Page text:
OTTAWA, Ont. — Earlier this year, US Customs and Border Protection (CBP) issued its long-awaited security criteria for truck carriers under the Customs-Trade Partnership Against Terrorism (C-TPAT).
The obligations falling on C-TPAT carriers are significant, but they do not replace those of other trade chain partners, according to Canadian Trucking Alliance CEO David Bradley.
“Over the next several months, C-TPAT carriers will be examining their security protocols in light of the new, more stringent requirements imposed by CBP,” said Bradley. “Ideally, the measures put in place by carriers will mesh seamlessly with those of their C-TPAT clients, ensuring an unbroken chain. But I think it’s important for everyone in the trade chain to be clear on their obligations, so that carriers are not called upon to do the work of others.”
CBP is currently working through the process of establishing security criteria for all modes of transportation, as well as for other C-TPAT participants. Certain requirements, notably the placement of high security seals on U.S.-bound trailers, appear in both carrier and importer security criteria published by CBP.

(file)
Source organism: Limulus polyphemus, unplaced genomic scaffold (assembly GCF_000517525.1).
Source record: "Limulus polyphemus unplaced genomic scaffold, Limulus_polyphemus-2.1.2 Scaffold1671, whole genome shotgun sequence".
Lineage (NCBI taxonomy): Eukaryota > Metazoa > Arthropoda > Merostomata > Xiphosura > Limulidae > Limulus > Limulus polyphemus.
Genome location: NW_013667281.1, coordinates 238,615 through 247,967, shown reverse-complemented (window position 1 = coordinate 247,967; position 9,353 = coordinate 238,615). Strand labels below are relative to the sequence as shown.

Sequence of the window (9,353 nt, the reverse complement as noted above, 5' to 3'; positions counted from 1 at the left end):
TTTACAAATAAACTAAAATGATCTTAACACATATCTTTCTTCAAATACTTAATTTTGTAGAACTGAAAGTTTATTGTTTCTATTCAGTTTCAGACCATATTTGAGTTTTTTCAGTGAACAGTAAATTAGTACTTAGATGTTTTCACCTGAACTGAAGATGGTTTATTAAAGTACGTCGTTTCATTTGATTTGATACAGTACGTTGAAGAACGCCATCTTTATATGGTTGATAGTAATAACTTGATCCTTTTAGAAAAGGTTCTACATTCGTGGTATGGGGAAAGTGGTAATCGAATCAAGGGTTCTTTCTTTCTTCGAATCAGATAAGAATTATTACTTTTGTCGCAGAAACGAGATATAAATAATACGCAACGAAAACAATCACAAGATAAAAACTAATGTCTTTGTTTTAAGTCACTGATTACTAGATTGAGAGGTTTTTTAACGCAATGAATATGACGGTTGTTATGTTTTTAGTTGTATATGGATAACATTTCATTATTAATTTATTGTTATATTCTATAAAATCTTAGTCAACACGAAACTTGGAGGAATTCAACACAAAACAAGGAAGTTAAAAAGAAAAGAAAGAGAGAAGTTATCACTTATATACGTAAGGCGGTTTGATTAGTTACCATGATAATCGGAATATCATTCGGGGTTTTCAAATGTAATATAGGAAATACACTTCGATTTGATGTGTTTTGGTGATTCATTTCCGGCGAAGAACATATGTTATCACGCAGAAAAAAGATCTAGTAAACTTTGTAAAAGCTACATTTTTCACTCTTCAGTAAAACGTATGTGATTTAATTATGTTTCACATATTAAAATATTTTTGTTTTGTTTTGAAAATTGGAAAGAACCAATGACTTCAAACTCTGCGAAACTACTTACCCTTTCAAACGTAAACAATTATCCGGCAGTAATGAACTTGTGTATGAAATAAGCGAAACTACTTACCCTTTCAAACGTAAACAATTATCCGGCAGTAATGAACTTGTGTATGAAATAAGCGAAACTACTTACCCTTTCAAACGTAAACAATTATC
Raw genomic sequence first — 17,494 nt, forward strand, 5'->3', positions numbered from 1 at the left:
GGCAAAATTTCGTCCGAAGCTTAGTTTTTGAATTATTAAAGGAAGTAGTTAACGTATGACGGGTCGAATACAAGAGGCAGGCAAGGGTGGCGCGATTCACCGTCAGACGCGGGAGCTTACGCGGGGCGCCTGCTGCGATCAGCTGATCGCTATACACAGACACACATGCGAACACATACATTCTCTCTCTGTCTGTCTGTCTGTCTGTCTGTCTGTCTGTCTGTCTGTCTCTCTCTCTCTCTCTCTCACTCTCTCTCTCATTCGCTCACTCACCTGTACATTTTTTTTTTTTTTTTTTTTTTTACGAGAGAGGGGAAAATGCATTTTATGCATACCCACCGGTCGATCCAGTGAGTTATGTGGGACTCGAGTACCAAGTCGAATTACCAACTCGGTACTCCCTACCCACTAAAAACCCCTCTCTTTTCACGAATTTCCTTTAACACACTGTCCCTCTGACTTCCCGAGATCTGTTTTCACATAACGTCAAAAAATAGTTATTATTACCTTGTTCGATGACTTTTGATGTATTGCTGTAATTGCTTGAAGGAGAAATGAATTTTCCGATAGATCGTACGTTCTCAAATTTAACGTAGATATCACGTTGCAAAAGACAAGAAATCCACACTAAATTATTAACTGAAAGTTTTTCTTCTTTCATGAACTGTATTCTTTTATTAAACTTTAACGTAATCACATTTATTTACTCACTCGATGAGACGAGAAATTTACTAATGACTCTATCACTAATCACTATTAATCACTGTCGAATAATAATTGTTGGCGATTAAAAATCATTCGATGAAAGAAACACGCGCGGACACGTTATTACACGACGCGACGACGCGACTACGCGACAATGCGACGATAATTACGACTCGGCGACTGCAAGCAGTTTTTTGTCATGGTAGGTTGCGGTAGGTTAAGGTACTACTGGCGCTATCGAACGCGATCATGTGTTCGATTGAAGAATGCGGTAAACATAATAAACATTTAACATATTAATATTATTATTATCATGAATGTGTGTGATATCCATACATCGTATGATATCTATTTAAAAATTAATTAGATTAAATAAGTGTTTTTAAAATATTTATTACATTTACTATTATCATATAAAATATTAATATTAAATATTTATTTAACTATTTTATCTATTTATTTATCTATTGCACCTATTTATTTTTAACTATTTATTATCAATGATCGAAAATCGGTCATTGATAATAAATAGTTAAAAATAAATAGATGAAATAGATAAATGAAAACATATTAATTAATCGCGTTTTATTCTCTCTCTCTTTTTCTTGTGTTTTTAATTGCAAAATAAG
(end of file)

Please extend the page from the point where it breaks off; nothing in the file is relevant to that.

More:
Recently, CTA wrote to major shipper groups in the automotive trade reminding them of their members’ responsibilities, and urging them to work with their carriers.
“Carriers have concerns over the extent to which they, versus the shipper, are responsible for sealing loaded trailers, for example,” said Bradley. “Mundane as it may seem, this raises important operational issues, and I am hopeful that other trade chain partners will recognize where their obligations lie and not seek to get carriers to assume additional responsibilities at no cost.”
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